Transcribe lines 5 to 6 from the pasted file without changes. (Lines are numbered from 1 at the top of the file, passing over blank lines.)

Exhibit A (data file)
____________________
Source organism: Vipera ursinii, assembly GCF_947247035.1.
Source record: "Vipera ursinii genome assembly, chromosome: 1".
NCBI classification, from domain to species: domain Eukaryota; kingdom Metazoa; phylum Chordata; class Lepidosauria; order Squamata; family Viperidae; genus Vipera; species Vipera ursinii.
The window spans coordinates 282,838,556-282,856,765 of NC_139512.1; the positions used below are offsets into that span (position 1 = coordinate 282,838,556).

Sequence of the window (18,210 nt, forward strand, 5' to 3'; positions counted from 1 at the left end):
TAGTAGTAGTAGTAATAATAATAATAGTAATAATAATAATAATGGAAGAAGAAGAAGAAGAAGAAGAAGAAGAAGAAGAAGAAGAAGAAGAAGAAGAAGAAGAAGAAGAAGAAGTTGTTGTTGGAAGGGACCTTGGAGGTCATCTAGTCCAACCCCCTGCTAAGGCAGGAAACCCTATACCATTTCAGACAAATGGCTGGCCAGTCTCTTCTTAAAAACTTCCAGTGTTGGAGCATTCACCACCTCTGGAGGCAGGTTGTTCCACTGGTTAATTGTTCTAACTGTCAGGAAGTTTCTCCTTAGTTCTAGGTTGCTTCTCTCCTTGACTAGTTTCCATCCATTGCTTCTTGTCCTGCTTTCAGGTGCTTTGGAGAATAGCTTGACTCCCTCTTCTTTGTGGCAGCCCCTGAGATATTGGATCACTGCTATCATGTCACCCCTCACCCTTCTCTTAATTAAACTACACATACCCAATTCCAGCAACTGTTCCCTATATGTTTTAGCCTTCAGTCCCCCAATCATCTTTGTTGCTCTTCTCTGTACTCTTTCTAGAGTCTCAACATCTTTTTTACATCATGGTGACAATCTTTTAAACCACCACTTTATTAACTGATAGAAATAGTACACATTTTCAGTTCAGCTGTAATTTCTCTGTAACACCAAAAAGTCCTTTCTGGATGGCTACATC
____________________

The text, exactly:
Sequence of the window (18,210 nt, forward strand, 5' to 3'; positions counted from 1 at the left end):
TAGTAGTAGTAGTAATAATAATAATAGTAATAATAATAATAATGGAAGAAGAAGAAGAAGAAGAAGAAGAAGAAGAAGAAGAAGAAGAAGAAGAAGAAGAAGAAGAAGAAGAAGTTGTTGTTGGAAGGGACCTTGGAGGTCATCTAGTCCAACCCCCTGCTAAGGCAGGAAACCCTATACCATTTCAGACAAATGGCTGGCCAGTCTCTTCTTAAAAACTTCCAGTGTTGGAGCATTCACCACCTCTGGAGGCAGGTTGTTCCACTGGTTAATTGTTCTAACTGTCAGGAAGTTTCTCCTTAGTTCTAGGTTGCTTCTCTCCTTGACTAGTTTCCATCCATTGCTTCTTGTCCTGCTTTCAGGTGCTTTGGAGAATAGCTTGACTCCCTCTTCTTTGTGGCAGCCCCTGAGATATTGGATCACTGCTATCATGTCACCCCTCACCCTTCTCTTAATTAAACTACACATACCCAATTCCAGCAACTGTTCCCTATATGTTTTAGCCTTCAGTCCCCCAATCATCTTTGTTGCTCTTCTCTGTACTCTTTCTAGAGTCTCAACATCTTTTTTACATCATGGTGACAATCTTTTAAACCACCACTTTATTAACTGATAGAAATAGTACACATTTTCAGTTCAGCTGTAATTTCTCTGTAACACCAAAAAGTCCTTTCTGGATGGCTACATC